Page v. King

Filing 160

ORDER GRANTING APPLICATION FOR CERTIFICATE OF APPEALABILITY signed by District Judge Anthony W. Ishii on 11/17/2020. (Gonzales, V)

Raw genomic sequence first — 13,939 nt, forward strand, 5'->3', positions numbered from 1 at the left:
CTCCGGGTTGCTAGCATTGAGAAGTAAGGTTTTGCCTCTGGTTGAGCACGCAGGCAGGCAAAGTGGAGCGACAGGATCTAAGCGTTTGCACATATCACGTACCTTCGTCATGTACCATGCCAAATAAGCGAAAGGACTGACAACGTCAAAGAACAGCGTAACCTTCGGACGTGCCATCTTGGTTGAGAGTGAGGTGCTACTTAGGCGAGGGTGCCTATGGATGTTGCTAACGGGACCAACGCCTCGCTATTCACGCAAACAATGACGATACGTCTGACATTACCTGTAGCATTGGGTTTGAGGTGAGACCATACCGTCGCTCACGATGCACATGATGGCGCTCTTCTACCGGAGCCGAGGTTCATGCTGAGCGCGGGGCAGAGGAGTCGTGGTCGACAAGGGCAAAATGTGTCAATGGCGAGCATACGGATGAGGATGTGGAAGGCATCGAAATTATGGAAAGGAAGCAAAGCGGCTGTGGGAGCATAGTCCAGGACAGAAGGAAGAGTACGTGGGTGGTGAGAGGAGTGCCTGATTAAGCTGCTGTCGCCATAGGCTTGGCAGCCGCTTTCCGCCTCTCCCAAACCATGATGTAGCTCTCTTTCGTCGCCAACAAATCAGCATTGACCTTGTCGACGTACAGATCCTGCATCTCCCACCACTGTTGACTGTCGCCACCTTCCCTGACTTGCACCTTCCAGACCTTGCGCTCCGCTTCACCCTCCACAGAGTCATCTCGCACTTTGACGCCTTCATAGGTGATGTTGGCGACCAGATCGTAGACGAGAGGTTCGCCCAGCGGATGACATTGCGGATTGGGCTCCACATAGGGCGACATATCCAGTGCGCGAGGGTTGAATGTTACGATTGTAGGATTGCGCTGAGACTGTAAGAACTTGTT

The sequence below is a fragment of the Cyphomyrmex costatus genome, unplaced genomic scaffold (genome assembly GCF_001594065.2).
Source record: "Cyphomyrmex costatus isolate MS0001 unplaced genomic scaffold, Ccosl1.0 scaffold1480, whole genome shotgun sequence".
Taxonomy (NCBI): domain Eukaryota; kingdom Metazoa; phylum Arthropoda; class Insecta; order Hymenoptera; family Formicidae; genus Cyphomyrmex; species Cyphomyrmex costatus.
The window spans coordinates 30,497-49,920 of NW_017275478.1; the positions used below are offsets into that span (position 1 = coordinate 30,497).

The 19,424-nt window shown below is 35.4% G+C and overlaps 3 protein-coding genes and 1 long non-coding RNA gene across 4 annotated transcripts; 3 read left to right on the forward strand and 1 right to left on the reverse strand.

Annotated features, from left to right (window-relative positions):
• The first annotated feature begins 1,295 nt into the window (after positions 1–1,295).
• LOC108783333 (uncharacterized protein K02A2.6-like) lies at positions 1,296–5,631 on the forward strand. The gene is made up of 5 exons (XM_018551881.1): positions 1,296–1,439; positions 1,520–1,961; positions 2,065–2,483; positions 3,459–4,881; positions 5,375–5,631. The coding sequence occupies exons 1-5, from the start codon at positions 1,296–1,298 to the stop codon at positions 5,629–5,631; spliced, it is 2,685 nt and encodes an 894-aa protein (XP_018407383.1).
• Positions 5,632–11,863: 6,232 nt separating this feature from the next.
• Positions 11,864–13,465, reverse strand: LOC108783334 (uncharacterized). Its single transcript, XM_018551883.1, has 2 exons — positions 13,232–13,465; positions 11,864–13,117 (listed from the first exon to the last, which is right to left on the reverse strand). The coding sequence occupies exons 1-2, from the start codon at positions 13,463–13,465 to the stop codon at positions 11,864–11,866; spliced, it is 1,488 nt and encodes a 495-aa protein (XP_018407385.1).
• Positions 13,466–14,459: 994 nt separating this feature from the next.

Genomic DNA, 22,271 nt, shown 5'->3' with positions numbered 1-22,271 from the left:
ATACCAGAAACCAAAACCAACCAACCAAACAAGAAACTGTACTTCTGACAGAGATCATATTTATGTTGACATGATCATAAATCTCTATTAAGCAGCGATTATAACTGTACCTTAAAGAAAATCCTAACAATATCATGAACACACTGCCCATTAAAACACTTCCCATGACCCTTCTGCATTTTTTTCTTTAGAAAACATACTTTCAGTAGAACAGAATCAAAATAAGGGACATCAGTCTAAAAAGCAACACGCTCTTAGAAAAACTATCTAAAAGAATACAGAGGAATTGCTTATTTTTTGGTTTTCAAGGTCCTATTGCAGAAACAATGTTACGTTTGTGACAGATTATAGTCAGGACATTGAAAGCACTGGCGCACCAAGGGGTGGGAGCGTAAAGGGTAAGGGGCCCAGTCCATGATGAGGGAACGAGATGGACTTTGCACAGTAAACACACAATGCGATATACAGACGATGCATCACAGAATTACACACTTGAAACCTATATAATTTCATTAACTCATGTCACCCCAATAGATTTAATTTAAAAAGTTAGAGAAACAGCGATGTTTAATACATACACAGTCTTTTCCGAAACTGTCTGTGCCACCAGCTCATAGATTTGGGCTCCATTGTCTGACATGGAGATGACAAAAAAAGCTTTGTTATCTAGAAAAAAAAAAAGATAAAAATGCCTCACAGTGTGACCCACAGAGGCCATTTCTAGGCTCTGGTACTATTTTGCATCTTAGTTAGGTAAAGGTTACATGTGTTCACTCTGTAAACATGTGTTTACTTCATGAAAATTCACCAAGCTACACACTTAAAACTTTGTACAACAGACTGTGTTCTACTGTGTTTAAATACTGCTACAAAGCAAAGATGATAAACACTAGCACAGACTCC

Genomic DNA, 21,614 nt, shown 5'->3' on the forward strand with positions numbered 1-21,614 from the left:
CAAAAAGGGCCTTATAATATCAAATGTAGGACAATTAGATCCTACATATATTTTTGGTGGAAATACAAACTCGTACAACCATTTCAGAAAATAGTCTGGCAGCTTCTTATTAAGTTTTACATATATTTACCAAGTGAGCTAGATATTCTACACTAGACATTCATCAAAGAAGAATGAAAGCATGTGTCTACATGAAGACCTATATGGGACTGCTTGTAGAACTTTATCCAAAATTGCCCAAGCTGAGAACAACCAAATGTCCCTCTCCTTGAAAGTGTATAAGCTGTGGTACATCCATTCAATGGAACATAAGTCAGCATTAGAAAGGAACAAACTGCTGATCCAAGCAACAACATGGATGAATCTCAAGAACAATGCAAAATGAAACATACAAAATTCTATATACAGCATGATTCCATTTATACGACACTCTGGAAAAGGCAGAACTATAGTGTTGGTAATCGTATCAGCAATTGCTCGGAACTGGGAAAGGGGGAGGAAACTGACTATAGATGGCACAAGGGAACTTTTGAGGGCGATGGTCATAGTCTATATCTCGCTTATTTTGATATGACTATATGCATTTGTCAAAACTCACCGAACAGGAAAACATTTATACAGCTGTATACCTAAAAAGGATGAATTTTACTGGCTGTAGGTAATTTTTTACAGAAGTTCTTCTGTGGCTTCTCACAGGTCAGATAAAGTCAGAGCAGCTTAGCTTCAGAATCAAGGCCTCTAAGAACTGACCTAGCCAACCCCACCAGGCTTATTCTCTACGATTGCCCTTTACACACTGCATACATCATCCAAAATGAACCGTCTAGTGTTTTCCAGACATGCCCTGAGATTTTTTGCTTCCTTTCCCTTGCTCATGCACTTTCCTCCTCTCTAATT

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1 2 3 4 5 6 7 8 UNITED STATES DISTRICT COURT 9 EASTERN DISTRICT OF CALIFORNIA 10 11 SAMMY L. PAGE, Petitioner, 12 13 v. 14 AUDREY KING, 15 Case No.: 1:16-cv-00522-AWI-JLT (HC) ORDER GRANTING APPLICATION FOR CERTIFICATE OF APPEALABILITY (Doc. 154) Respondent. 16 17 18 Sammy L. Page (“Page” or “Petitioner”) is currently confined as a Sexually Violent Predator 19 (“SVP”) awaiting trial for recommitment under California’s Sexually Violent Predator Act (“SVPA”), 20 California Welfare & Institutions Code § 6600 et seq. On July 16, 2012, Petitioner filed a petition for a 21 writ of habeas corpus pursuant to 28 U.S.C. § 2254 in the United States District Court for the Northern 22 District of California, alleging that the state of California has violated his Fourteenth Amendment due 23 process rights by detaining him pretrial based on an outdated and scientifically invalid probable cause 24 finding involving a paraphilia NOS (“not otherwise specified”) nonconsent diagnosis. Doc. No. 1. The 25 district court abstained under Younger v. Harris, 401 U.S. 37 (1971). The Ninth Circuit Court of 26 Appeals vacated and remanded the matter for further proceedings. 27 28 The district court in the Northern District of California transferred the case to the Eastern District of California following remand, and Page filed a first amended petition in this court on July 1 1 22, 2016. Doc. Nos. 68, 80; see also Doc. No. 79. Like the court in the Northern District, this court 2 abstained under Younger. See Page v. King, 2017 WL 11373232 (E.D. Cal. Feb. 24, 2017). The Ninth 3 Circuit again vacated and remanded and, in doing so, raised the possibility that whatever constitutional 4 claim Page might have in connection with his confinement should be brought under the Fourth 5 Amendment, as opposed to the Fourteenth Amendment. Page v. King, 932 F.3d 898, 905 (9th Cir. 6 2019). 7 Following remand, Page filed a brief on his Fourteenth Amendment due process claim, Doc. 8 No. 124; a motion for leave to file a second amended petition with a Fourth Amendment claim, Doc. 9 No. 125; and a motion to declare state court exhaustion of his Fourth Amendment claim unnecessary 10 or excused. Doc. No. 127. Respondent opposed Page’s motions, Doc. No. 140, and brought a motion 11 to dismiss the first amended petition. Doc. No. 139. 12 On June 9, 2020, the magistrate judge issued findings and recommendations that Page’s 13 motions be denied and that Respondent’s motion to dismiss be granted. Doc. 147. Page filed 14 objections to the findings and recommendations on July 9, 2020, Doc. No. 150; Respondent filed a 15 response to Page’s objections on July 20, 2020, Doc. No. 151; and this court adopted the magistrate 16 judge’s findings and recommendations in full on September 28, 2020. Doc. No. 153. 17 On October 16, 2020, Page filed the instant application for a certificate of appealability on the 18 question of whether his continued pretrial detention pursuant to California’s SVPA violates his rights 19 under Fourth Amendment or the due process clause of the Fourteenth Amendment to the United States 20 Constitution. Doc. No. 154 at 3:28-4:5. DISCUSSION 21 22 A state prisoner seeking a writ of habeas corpus has no absolute entitlement to appeal a district 23 court’s denial of his petition, and an appeal is only allowed in certain circumstances. Miller-El v. 24 Cockrell, 537 U.S. 322, 335-336 (2003). The controlling statute in determining whether to issue a 25 certificate of appealability is 28 U.S.C. § 2253, which provides as follows: 26 (a) In a habeas corpus proceeding or a proceeding under section 2255 before a district judge, 27 the final order shall be subject to review, on appeal, by the court of appeals for the circuit in 28 which the proceeding is held. 2 1 (b) There shall be no right of appeal from a final order in a proceeding to test the validity of a 2 warrant to remove to another district or place for commitment or trial a person charged with a 3 criminal offense against the United States, or to test the validity of such person’s detention 4 pending removal proceedings. 5 (c)(1) Unless a circuit justice or judge issues a certificate of appealability, an appeal may not 6 be taken to the court of appeals from— 7 (A) the final order in a habeas corpus proceeding in which the detention complained 8 of arises out of process issued by a State court; or 9 (B) the final order in a proceeding under section 2255. 10 (2) A certificate of appealability may issue under paragraph (1) only if the applicant has 11 made a substantial showing of the denial of a constitutional right. 12 (3) The certificate of appealability under paragraph (1) shall indicate which specific 13 issue or issues satisfy the showing required by paragraph (2). 14 If a court denies a petition for a writ of habeas corpus, the court may only issue a certificate of 15 appealability where a petitioner makes a substantial showing of the denial of a constitutional right. 28 16 U.S.C. § 2253(c)(2). To make a substantial showing, the petitioner must establish that “reasonable 17 jurists could debate whether (or, for that matter, agree that) the petition should have been resolved in a 18 different manner or that the issues presented were ‘adequate to deserve encouragement to proceed 19 further.’ ” Slack v. McDaniel, 529 U.S. 473, 484 (2000) (quoting Barefoot v. Estelle, 463 U.S. 880, 20 893 (1983)). 21 The crux of the constitutional claim in this case—whether stated under the Fourth Amendment 22 or the Fourteenth Amendment—is that a paraphilia NOS nonconsent diagnosis does not provide a 23 constitutionally adequate predicate for deprivation of liberty because it is pseudoscience. See Doc. No. 24 150, Part III.A. Over time, state and federal courts in multiple jurisdictions – including California – 25 have found that paraphilia NOS nonconsent can pass constitutional muster for purposes of civil 26 confinement under the SVPA, but surveying case law and the record in this case, the court sees 27 indications that paraphilia NOS nonconsent could be losing yet more ground in its protracted (and 28 generally lackluster) effort to secure acceptance in “relevant psychiatric and psychological 3 1 communities.” See, e.g., Miguel II. v. State, 87 N.Y.S.3d 376, 379 (2018) (referring to paraphilia NOS 2 nonconsent as a “highly controversial” diagnosis and collecting cases finding that it is not “generally 3 accepted in [] relevant psychiatric and psychological communities”); State v. Jason C., 26 N.Y.S.3d 4 423, 445 (N.Y. Sup. Ct. 2016) (finding paraphilia NOS nonconsent to be a “mere working hypothesis” 5 that is “not yet generally accepted”); see also, Doc. No. 150, Part III.A. As such, the Court finds that 6 reasonable jurists could differ on the disposition of this petition and that it is proper to encourage 7 further consideration of the use of paraphilia NOS nonconsent as a predicate for the deprivation of 8 liberty by the state. The Court will therefore grant a certificate of appealability on the issue of whether 9 Page’s continued pretrial detention pursuant to California’s Sexually Violent Predator Act violates the 10 Fourth Amendment or the Fourteenth Amendment to the United States Constitution. See 28 U.S.C. § 11 2253(c)(2); Slack, 529 U.S. at 484.1 ORDER 12 Accordingly, IT IS HEREBY ORDERED that the Court GRANTS Petitioner a certificate of 13 14 appealability on the issue of whether his continued pretrial detention pursuant to California’s Sexually 15 Violent Predator Act violates his rights under the Fourth Amendment or the due process clause of the 16 Fourteenth Amendment to the United States Constitution. 17 18 IT IS SO ORDERED. 19 Dated: November 17, 2020 SENIOR DISTRICT JUDGE 20 21 22 23 24 25 26 27 28 1 The Court did not rely on the materials at issue in the request for judicial notice that Page filed in connection with this application, Doc. No. 155, and that request for judicial notice is therefore DENIED as moot. 4